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Analysis of Null Pointer Dereference in the Android Kernel

The basic idea of a NULL pointer dereference is when an object is unexpectantly NULL and subsequently executed. We can strategically map code at the address NULL and this will subsequently be executed. Two very good articles were written by Nelson Elhage of Ksplice/Oracle explaining a NULL pointer and a NULL pointer dereference.

CVE-2009-2692 found that sock ops is not properly initialized under some circumstances. As you can see, there are no NULL checks before dereferencing sendpage in the ops structure. This trivially allows code to be mapped to NULL that will be executed in kernel context when the NULL pointer is dereferenced.

Below is a implementation of CVE-2009 that was included in the ASROOT malware that was release for Android.

A few things need to happen to make this possible:

1. Create a socket with uninitialized op structure
2. Trigger the NULL pointer dereference in sock_sendpage
3. Code mapped to NULL to be executed in Ring0

The asroot binary is statically linked. We will not be able to see any of the included libraries. We will start by investigating the system calls. As we are walking through the exploit, the ARM assembly will be inline with the C code. A little background of ARM interrupts and system calls will be necessary.

ARM SystemCalls

The system call number is placed in register R7. The parameters to the system call are placed in registers R0-R6. The system call is invoked by creating a software exception via the SuperVisor call which switches contexts into kernel mode. SVC is a SuperVisor call instruction that causes a software interrupt (as a note, SVC used to be named SWI). SVC 0x00 on the ARM architecture is equivalent to INT 0x80 on the x86 architecture. The ARM system call table for the Linux Kernel can be found here for reference.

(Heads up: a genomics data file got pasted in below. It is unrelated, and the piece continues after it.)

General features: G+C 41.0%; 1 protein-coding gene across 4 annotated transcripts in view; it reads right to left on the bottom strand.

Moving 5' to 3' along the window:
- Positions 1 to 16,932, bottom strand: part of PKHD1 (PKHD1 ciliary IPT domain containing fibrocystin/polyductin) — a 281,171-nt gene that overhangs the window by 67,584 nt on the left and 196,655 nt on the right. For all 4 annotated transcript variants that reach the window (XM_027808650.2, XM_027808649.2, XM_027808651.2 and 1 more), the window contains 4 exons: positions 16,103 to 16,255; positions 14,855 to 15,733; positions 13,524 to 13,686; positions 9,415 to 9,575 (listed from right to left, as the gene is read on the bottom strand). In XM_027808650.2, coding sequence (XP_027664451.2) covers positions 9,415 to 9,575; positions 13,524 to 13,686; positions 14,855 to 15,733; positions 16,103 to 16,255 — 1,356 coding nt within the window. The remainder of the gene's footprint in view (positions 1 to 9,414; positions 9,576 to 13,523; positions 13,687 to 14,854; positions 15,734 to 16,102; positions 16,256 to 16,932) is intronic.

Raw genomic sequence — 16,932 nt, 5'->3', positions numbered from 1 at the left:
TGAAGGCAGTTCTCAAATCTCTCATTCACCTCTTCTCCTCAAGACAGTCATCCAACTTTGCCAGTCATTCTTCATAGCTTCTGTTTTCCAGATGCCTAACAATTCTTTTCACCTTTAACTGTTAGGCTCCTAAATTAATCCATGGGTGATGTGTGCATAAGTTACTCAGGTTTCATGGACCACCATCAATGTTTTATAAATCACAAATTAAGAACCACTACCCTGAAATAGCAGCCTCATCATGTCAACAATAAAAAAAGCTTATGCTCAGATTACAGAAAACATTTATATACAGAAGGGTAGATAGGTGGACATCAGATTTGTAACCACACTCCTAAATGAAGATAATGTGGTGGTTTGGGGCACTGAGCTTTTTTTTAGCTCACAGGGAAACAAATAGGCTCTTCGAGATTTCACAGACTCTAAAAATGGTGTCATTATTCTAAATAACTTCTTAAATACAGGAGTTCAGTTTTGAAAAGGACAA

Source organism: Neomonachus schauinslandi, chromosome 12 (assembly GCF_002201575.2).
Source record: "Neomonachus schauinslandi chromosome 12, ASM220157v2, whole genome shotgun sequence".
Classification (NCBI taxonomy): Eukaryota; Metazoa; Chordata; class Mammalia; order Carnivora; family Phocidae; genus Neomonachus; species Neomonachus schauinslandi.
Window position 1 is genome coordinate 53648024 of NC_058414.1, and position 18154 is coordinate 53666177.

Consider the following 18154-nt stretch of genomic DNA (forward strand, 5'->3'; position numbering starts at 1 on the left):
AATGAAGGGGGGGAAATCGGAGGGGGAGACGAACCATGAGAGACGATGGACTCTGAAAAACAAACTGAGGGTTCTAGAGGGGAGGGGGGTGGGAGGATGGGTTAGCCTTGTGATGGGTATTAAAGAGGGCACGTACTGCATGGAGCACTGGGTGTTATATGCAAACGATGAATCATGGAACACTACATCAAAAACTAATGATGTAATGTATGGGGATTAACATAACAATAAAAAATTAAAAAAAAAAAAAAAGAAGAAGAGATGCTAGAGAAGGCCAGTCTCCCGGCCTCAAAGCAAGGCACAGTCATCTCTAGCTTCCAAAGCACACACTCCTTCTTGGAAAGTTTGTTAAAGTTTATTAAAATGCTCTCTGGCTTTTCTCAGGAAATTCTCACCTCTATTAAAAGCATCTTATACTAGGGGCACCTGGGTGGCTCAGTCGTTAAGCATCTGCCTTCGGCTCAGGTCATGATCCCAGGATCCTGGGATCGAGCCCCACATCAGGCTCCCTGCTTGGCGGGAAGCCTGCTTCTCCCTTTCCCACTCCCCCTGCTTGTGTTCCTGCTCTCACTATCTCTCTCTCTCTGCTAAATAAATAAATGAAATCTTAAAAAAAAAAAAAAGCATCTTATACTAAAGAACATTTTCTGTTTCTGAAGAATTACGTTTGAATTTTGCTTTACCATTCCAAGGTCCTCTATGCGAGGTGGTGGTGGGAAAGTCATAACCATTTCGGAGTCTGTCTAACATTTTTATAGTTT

Create a socket with uninitialized op structure. Looking up the system call number and prototype of socket yields the following:


Searching through the ARM ELF in IDA for system call invocations of socket yield the following…

The above is definitely our socket system call. IDA denotes cross-references of the call which is reflected below:

This means that the socket invocation looked something like this:

From here on out, we can rename sub_8190 to socket_syscall, but we need to know what parameters it was called with. Looking into the socket.h file we can determine what parameters were actually passed to the system call.

Files in Linux can define their set of operations by using the file_operations struct as a template. This is a layer of abstraction to allow subsystems to operate on files without worrying about the file types. A socket, being a file, has its defined set of file operations. When this is done, it defines its .sendpage operation as the sock_sendpage function that we would like to exploit. This means that we just have to chose any arbitrary file system operation which eventually calls the .sendpage op on our file descriptor (which in this case is our exploitable socket).

Jumping into sub_8150, we see that this is a system call. System call with the number 0xBB.

Checking out unistd.h for ARM defines 0xBB as the sendfile syscall. The prototype looks as follows:

We now know that this particular exploit chose to use sendfile to trigger the sock_sendpage NULL pointer dereference. Now, the payload needs to be triggered. This is done by mapping code to address space at NULL (0). This particular exploit accomplishes that by creating a section in the ELF and telling the loader to put that at the address 0. When the above triggers the NULL pointer dereference in the Kernel, the code mapped to address 0 (NULL) gets executed.

According to Duo Security, over 50% of Android device are vulnerable to some type of local privilege escalation. This is especially frustrating when you consider that whole classes of exploits like the above can be mitigated by including sets of security patches to the Linux kernel, namely GRSEC.


  • 1

    For the record, the Linux kernel already has defenses against null pointer dereference attacks. In most modern Linux distributions, /proc/sys/vm/mmap_min_addr is set to 4096. Userspace programs cannot allocate memory below that point.

    Android takes this one step further, and sets /proc/sys/vm/mmap_min_addr to 32768. Userspace programs cannot, under any circumstances, allocate memory below 32K.

    While GRSEC may have some good patches, the example that you provided is already mitigated in the mainline Linux kernel.

  • 2

    It’s also important to note that this vulnerability is not unique to Android. This vulnerability affects all Linux kernel based distributions.